Huckleberry Finn Analysis

Published: 2017-11-14 10:44:24
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Huckleberry Finn Character Analysis

Huckleberry Finn is the main fictional character in a novel written by Mark Twain known as Adventures of Huckleberry Finn. Huckleberry Finn is the poor boy who has an alcoholic father; on the other hand, his close friend Tom Sawyer has an exaggerated imagination which eventually gets him into trouble (he finds a stash of gold that belongs to robbers). Eventually, Huckleberry Finn is adopted by Douglas (a widow) who is kind but stifle. Due to the fact that Huckleberry has grown up in poverty, he is unwillingly prompted to become dishonest about his life and identity most times because he is protecting Jim (Francis and Mark 45). Therefore, this essay will focus on Huckleberry Finn extensively in order to understand his character while linking it to the story.

At the beginning of the novel, the author clarifies that Huckleberry is the boy who has come from poverty within the white society. Furthermore, his father is an alcoholic drunkard that goes missing for long periods of time. Huckleberry is usually homeless and dirty because of the neglect he receives from his father. Even though his adopter Douglas tries to reform him, he blocks her attempts while maintaining his independent mannerisms. Huckleberry is eventually taken to school by Douglas but he still fails to sync with mainstream society because he is skeptical of the world as well as the ideas and opportunities it presents to him.

Huckleberry Finn Essay

Huckleberry’s instinctual distrust as well as his experiences while he travels along the river leads him to question things society has offered and taught him (Francis and Mark 32). Besides the fact that Huckleberry is still a child, his surroundings and the world seem new from his point of view; this is because all the events he encounters leads him to think more about the situation. Owing to his background, Huckleberry does not just abide by the rules he was taught, rather he forms new rules along the way. However, Huckleberry still has to come to terms with some preconceptions about the black society in terms of how they were ingrained in him whereby he eventually willingly follows Tom Sawyer’s lead. As a result, he ends up becoming sympathetic and more appealing. This shows that despite his shortcomings, he was capable of becoming a sensible individual that did not just abide to whatever society demanded.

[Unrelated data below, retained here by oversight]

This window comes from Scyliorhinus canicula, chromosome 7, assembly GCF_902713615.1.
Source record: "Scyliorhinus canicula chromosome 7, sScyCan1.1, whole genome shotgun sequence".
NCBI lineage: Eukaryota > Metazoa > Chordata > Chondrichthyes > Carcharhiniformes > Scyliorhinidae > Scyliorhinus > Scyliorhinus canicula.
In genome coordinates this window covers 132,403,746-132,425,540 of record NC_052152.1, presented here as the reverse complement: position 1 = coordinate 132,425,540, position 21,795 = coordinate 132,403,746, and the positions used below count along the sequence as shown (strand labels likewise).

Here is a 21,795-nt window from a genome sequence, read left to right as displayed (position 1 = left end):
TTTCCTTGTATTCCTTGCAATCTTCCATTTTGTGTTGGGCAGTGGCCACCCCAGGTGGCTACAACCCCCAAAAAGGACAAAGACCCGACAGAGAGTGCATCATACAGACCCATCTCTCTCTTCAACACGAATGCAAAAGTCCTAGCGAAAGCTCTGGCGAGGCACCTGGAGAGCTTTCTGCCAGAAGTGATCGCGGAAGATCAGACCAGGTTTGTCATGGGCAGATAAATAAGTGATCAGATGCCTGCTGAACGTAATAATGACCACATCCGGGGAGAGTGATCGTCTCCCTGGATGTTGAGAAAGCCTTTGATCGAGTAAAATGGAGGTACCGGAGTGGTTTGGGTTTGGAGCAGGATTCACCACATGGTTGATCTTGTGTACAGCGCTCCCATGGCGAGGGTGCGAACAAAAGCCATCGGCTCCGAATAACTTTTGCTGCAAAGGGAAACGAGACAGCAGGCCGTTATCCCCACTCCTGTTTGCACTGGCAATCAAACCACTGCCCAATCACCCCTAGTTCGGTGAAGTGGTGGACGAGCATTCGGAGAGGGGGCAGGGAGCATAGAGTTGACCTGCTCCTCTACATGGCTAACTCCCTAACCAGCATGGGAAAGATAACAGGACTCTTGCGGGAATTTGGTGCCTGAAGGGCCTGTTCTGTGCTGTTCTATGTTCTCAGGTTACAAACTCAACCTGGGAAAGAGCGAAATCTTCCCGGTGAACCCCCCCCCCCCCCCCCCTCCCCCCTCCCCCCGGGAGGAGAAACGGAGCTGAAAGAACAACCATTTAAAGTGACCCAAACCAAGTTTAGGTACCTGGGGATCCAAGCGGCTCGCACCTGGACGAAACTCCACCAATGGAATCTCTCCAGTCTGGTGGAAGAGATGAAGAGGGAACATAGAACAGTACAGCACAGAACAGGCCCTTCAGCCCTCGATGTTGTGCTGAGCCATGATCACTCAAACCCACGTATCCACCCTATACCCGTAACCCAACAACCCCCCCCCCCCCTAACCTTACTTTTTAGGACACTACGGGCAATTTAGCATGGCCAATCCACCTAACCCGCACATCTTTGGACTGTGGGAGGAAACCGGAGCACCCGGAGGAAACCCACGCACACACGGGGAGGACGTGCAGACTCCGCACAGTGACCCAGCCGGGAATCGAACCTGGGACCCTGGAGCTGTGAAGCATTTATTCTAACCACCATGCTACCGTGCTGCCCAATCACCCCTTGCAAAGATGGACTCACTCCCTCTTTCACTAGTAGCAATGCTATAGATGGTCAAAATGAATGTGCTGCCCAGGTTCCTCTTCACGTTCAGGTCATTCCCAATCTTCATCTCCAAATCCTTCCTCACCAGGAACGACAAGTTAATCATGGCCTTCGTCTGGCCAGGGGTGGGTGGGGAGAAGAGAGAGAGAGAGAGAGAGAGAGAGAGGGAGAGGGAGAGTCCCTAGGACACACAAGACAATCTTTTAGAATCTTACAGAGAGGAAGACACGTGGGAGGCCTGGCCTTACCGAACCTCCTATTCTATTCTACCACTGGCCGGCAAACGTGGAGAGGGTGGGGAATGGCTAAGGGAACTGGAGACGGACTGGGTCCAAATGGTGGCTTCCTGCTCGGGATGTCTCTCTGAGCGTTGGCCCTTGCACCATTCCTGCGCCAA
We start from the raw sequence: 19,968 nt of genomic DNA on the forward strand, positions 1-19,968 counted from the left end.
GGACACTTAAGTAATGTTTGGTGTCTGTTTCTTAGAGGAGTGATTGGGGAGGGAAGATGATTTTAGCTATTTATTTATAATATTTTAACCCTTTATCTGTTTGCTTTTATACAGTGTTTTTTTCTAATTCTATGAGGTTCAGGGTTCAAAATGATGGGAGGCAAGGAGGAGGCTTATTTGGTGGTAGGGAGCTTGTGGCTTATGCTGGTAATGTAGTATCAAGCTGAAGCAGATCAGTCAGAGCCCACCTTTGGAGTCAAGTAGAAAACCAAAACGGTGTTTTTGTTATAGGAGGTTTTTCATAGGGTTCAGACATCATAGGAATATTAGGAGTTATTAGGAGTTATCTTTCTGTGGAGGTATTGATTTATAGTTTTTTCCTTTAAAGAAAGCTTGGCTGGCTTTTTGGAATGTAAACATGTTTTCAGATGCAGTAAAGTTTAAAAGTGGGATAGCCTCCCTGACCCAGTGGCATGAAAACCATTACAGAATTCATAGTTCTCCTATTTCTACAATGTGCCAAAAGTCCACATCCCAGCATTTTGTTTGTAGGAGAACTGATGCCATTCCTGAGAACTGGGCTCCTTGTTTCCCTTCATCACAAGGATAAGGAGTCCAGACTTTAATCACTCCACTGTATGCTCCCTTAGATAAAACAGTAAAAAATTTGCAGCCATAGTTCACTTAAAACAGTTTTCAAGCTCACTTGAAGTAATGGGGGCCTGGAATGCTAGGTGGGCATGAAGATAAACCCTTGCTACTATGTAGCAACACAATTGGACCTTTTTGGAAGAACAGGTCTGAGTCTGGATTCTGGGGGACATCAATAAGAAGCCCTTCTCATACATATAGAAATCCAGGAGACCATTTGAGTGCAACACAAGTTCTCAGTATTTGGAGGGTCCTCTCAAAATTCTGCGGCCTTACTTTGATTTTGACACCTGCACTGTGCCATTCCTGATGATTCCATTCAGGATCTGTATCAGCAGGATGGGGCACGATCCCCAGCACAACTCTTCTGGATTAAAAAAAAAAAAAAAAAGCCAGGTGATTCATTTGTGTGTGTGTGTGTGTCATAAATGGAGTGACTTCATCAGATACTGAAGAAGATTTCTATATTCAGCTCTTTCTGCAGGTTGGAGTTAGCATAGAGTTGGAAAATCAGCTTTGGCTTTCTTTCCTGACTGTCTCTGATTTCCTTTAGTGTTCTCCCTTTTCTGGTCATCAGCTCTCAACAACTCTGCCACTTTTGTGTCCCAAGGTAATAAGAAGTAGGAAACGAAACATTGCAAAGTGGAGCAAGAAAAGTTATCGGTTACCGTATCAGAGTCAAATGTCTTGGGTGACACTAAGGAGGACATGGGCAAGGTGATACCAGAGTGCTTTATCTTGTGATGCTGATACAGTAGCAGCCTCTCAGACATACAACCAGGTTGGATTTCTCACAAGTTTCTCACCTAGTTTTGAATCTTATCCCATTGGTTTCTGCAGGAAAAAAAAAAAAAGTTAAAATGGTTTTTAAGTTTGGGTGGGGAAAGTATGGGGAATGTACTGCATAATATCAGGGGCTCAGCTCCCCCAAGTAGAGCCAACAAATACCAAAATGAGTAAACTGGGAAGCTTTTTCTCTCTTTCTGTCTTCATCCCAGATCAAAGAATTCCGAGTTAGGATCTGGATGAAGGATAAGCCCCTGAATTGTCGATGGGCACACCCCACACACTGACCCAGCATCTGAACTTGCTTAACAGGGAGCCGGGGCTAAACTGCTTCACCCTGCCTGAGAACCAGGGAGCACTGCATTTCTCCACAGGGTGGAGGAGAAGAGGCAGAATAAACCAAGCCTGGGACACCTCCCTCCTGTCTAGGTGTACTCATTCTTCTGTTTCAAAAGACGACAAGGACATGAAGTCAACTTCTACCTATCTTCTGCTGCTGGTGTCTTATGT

Huckleberry’s wit as well as his deceitful ways assisted him to escape most difficult situations. He cheated, lied and deceived other people so that he could survive as he travelled down the river. Nevertheless, he still felt conflicted about acting the right way especially because he observed inadequate human mannerisms around him (Twain 207). It is important to note that Huckleberry managed to undergo a moral transformation after he had to make life transforming decisions as he went through his new life journey. He first began without any trace of morality but due to the help of Jim, he slowly begins to attain his personal concept of morality.

As Huckleberry experiences his adventures, he finds himself in many situations that require him to search within himself as well as utilize his judgment to make the significant decisions which would influence his morals forever (Twain 205). Through the help of Jim, who acted as Huckleberry’s moral guide, Huckleberry was able to go through a moral transformation to utilize his judgment so that he could truly progress.    

Works Cited

Francis, Pauline, and Mark Twain. Huckleberry Finn. London: Evans Bros, 2007. Print.

Twain, Mark. The Adventures of Huckleberry Finn (tom Sawyer's Comrade). Champaign, Ill: Project Gutenberg, 1990. Internet resource.

sheldon

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